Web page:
Could you please keep writing here the findings you make?
I'm very interested in this issue as well.
On Thu, Mar 1, 2018 at 9:45 AM Josh <jof...@gmail.com> wrote:
> Hi Cham,
> Thanks, I have emailed the dataflow-feedback email address with the
> Best regards,
> On Thu, Mar 1, 2018 at 12:26 AM, Chamikara Jayalath <chamik...@google.com>
>> Could be a DataflowRunner specific issue. Would you mind reporting this
>> with corresponding Dataflow job IDs to either Dataflow stackoverflow
>> channel  or dataflow-feedb...@google.com ?
>> I suspect Dataflow split writing to multiple tables into multiple workers
>> which may be keep all workers busy but we have to look at the job to
>>  https://stackoverflow.com/questions/tagged/google-cloud-dataflow
>> On Tue, Feb 27, 2018 at 11:56 PM Josh <jof...@gmail.com> wrote:
>>> Hi all,
>>> We are using BigQueryIO.write() to stream data into BigQuery, and are
>>> seeing very poor performance in terms of number of writes per second per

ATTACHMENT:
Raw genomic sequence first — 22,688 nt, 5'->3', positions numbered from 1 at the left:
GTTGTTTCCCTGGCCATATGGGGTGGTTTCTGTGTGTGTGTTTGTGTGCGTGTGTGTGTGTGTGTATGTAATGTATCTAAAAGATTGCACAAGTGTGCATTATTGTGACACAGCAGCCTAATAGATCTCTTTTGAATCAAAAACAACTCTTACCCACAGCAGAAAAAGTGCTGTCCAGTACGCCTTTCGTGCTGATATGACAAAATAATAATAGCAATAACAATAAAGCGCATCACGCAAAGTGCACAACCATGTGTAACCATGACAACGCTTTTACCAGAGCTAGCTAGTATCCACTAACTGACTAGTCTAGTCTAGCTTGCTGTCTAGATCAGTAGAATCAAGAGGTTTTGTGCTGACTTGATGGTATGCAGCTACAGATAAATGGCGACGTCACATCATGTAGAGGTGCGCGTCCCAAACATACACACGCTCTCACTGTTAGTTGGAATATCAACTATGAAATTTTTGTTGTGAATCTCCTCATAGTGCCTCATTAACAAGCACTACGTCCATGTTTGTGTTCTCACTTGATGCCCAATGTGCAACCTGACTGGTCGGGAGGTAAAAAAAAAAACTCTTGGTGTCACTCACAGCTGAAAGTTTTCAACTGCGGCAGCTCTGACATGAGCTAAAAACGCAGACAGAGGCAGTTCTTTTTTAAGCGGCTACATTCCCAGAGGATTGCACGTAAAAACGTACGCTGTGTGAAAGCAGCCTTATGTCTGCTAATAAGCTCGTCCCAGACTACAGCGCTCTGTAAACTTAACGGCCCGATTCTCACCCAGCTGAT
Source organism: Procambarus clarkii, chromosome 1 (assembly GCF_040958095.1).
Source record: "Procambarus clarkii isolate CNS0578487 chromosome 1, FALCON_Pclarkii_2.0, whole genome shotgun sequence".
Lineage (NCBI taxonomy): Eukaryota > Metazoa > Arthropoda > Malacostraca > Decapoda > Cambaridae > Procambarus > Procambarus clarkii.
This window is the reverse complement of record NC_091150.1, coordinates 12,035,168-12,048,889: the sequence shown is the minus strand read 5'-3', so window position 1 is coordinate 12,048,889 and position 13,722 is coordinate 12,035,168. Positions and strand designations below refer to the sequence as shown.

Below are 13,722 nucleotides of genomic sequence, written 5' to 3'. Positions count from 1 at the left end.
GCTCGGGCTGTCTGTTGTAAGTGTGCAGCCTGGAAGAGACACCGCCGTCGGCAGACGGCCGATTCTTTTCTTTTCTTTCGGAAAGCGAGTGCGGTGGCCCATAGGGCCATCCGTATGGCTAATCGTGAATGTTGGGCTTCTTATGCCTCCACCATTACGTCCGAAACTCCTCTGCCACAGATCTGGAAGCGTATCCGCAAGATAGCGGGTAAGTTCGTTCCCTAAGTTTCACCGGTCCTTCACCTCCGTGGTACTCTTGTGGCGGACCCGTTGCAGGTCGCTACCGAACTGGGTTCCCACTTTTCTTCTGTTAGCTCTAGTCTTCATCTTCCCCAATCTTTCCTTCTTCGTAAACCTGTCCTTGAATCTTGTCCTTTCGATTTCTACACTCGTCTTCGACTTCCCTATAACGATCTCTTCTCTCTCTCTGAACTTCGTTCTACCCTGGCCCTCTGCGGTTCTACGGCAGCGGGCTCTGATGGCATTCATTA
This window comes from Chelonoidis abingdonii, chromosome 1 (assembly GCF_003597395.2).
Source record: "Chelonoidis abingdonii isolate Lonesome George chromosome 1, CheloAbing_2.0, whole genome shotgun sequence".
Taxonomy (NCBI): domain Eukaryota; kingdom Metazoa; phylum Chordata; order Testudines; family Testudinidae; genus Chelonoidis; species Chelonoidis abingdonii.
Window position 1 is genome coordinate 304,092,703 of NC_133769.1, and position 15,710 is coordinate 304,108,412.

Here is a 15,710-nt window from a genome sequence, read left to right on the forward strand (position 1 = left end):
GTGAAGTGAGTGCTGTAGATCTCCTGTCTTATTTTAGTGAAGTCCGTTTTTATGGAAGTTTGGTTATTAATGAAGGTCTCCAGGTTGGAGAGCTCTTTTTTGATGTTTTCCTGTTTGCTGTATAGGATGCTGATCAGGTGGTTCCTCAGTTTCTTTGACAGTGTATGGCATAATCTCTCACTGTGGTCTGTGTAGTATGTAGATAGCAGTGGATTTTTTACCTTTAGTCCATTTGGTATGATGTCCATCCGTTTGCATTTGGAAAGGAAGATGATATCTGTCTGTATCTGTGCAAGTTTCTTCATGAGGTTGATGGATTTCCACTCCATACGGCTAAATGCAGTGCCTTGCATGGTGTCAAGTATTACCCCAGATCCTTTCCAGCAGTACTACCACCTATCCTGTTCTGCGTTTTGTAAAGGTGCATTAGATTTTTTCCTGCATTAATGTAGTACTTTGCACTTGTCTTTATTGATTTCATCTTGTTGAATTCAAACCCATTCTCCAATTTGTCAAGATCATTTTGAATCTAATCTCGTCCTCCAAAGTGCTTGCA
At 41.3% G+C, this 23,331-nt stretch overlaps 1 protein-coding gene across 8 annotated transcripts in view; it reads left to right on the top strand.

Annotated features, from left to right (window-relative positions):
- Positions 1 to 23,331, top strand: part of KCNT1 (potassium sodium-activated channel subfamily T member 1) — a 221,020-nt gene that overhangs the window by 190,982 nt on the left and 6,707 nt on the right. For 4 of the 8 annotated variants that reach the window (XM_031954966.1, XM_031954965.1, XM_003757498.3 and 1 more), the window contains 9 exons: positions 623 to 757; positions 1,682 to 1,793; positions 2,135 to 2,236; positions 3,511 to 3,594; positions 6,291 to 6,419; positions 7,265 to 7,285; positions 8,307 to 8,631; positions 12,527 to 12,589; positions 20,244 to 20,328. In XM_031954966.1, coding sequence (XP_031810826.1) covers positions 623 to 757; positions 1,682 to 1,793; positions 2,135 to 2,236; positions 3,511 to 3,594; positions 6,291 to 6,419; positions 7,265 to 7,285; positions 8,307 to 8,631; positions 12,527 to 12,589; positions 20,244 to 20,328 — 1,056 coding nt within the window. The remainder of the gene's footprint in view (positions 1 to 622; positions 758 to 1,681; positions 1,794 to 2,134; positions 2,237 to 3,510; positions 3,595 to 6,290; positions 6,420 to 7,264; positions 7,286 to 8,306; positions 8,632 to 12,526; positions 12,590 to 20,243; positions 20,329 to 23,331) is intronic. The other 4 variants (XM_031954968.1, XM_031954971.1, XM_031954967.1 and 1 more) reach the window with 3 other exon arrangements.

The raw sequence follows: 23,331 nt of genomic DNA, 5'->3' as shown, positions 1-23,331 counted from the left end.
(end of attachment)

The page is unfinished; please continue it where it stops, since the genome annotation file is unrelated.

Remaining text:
>>> We are currently using *32* x *n1-standard-4* workers to stream ~15,000
>>> writes/sec to BigQuery. Each worker has ~90% CPU utilisation. Strangely the
>>> number of workers and worker CPU utilisation remains constant at ~90% even
>>> when the rate of input fluctuates down to below 10,000 writes/sec. The job
>>> always keeps up with the stream (no backlog).
>>> I've seen BigQueryIO benchmarks which show ~20k writes/sec being
>>> achieved with a single node, when streaming data into a *single* BQ
>>> table... So my theory is that writing to multiple tables is somehow causing
>>> the performance issue. Our writes are spread (unevenly) across 200+ tables.
>>> The job itself does very little processing, and looking at the Dataflow
>>> metrics pretty much all of the wall time is spent in the
>>> *StreamingWrite* step of BigQueryIO. The Beam version is 2.2.0.
>>> Our code looks like this:
>>> .to(new ToDestination())
>>> .withFormatFunction(new FormatForBigQuery())
>>> where ToDestination is a:
>>> SerializableFunction<ValueInSingleWindow<MyElement>, TableDestination>
>>> which returns a:
>>> new TableDestination(tableName, "")
>>> where tableName looks like "myproject:dataset.tablename$20180228"
>>> Has as anyone else seen this kind of poor performance when streaming writes
>>> to multiple BQ tables? Is there anything here that sounds wrong, or any
>>> optimisations we can make?
>>> Thanks for any advice!